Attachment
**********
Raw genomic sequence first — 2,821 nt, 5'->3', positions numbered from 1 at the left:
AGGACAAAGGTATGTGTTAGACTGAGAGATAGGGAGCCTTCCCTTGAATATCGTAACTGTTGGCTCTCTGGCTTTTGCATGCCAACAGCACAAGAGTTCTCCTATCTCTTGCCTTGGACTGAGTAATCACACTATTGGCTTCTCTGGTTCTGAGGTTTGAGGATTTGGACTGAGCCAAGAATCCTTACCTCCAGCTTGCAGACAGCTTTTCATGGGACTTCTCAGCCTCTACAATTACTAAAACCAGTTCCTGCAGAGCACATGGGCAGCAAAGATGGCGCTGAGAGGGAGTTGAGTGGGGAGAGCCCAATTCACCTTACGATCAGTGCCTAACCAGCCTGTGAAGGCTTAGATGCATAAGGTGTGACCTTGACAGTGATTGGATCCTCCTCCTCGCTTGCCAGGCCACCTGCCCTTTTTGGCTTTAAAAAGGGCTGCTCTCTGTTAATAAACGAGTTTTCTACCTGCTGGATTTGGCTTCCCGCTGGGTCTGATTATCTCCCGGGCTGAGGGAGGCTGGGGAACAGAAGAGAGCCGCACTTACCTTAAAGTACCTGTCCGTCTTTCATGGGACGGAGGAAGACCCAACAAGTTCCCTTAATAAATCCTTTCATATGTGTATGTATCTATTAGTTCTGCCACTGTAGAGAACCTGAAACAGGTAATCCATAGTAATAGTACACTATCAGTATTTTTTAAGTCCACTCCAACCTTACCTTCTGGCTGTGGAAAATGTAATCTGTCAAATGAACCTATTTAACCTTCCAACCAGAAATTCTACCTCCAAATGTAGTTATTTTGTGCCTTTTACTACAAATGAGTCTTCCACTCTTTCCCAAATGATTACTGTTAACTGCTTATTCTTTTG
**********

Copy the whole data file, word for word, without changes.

Raw genomic sequence first — 2,821 nt, 5'->3', positions numbered from 1 at the left:
AGGACAAAGGTATGTGTTAGACTGAGAGATAGGGAGCCTTCCCTTGAATATCGTAACTGTTGGCTCTCTGGCTTTTGCATGCCAACAGCACAAGAGTTCTCCTATCTCTTGCCTTGGACTGAGTAATCACACTATTGGCTTCTCTGGTTCTGAGGTTTGAGGATTTGGACTGAGCCAAGAATCCTTACCTCCAGCTTGCAGACAGCTTTTCATGGGACTTCTCAGCCTCTACAATTACTAAAACCAGTTCCTGCAGAGCACATGGGCAGCAAAGATGGCGCTGAGAGGGAGTTGAGTGGGGAGAGCCCAATTCACCTTACGATCAGTGCCTAACCAGCCTGTGAAGGCTTAGATGCATAAGGTGTGACCTTGACAGTGATTGGATCCTCCTCCTCGCTTGCCAGGCCACCTGCCCTTTTTGGCTTTAAAAAGGGCTGCTCTCTGTTAATAAACGAGTTTTCTACCTGCTGGATTTGGCTTCCCGCTGGGTCTGATTATCTCCCGGGCTGAGGGAGGCTGGGGAACAGAAGAGAGCCGCACTTACCTTAAAGTACCTGTCCGTCTTTCATGGGACGGAGGAAGACCCAACAAGTTCCCTTAATAAATCCTTTCATATGTGTATGTATCTATTAGTTCTGCCACTGTAGAGAACCTGAAACAGGTAATCCATAGTAATAGTACACTATCAGTATTTTTTAAGTCCACTCCAACCTTACCTTCTGGCTGTGGAAAATGTAATCTGTCAAATGAACCTATTTAACCTTCCAACCAGAAATTCTACCTCCAAATGTAGTTATTTTGTGCCTTTTACTACAAATGAGTCTTCCACTCTTTCCCAAATGATTACTGTTAACTGCTTATTCTTTTG